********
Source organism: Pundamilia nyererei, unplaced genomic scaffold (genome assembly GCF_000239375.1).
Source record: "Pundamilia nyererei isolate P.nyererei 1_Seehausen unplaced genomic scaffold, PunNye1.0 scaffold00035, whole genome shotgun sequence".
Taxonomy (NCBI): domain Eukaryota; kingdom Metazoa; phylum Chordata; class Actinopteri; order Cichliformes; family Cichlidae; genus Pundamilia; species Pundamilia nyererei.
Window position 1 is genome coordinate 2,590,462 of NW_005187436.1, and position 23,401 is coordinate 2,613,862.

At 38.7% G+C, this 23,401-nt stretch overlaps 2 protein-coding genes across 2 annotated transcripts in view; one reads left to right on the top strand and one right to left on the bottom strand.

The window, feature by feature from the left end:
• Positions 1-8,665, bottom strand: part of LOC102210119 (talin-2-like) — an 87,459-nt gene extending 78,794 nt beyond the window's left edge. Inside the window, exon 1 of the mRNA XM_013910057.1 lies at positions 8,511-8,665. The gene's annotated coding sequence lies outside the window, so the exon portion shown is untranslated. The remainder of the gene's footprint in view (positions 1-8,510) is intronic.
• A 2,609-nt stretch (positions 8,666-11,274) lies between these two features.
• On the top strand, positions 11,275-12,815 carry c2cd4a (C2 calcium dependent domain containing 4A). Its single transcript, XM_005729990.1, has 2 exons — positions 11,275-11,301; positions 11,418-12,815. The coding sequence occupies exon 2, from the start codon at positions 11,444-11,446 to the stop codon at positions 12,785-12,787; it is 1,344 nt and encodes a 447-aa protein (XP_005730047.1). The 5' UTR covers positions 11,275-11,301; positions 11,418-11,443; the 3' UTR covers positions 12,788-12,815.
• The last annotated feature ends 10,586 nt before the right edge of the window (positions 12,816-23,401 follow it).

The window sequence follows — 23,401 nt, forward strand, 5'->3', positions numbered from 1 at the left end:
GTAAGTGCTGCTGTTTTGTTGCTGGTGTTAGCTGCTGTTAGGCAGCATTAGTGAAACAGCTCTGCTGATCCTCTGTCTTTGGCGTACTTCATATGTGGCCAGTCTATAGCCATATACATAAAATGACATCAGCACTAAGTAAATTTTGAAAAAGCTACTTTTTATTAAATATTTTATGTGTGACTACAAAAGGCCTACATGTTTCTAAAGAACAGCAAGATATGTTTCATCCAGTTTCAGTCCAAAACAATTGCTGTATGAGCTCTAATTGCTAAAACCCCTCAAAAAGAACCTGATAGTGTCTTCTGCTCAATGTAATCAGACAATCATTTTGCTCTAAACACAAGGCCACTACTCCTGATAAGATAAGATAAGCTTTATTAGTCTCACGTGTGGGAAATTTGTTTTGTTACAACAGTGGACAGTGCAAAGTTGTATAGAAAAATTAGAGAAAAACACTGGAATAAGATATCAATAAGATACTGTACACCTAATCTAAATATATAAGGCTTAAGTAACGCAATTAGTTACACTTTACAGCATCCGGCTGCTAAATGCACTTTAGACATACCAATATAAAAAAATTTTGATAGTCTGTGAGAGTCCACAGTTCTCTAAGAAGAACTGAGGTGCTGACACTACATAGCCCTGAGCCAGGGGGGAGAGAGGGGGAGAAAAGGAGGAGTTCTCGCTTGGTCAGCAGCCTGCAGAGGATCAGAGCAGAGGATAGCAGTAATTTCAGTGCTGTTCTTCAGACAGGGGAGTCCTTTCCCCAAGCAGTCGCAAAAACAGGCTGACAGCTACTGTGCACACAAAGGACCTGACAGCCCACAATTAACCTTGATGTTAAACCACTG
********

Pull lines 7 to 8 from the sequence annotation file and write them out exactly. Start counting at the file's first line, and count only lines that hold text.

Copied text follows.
• Positions 1-8,665, bottom strand: part of LOC102210119 (talin-2-like) — an 87,459-nt gene extending 78,794 nt beyond the window's left edge. Inside the window, exon 1 of the mRNA XM_013910057.1 lies at positions 8,511-8,665. The gene's annotated coding sequence lies outside the window, so the exon portion shown is untranslated. The remainder of the gene's footprint in view (positions 1-8,510) is intronic.
• A 2,609-nt stretch (positions 8,666-11,274) lies between these two features.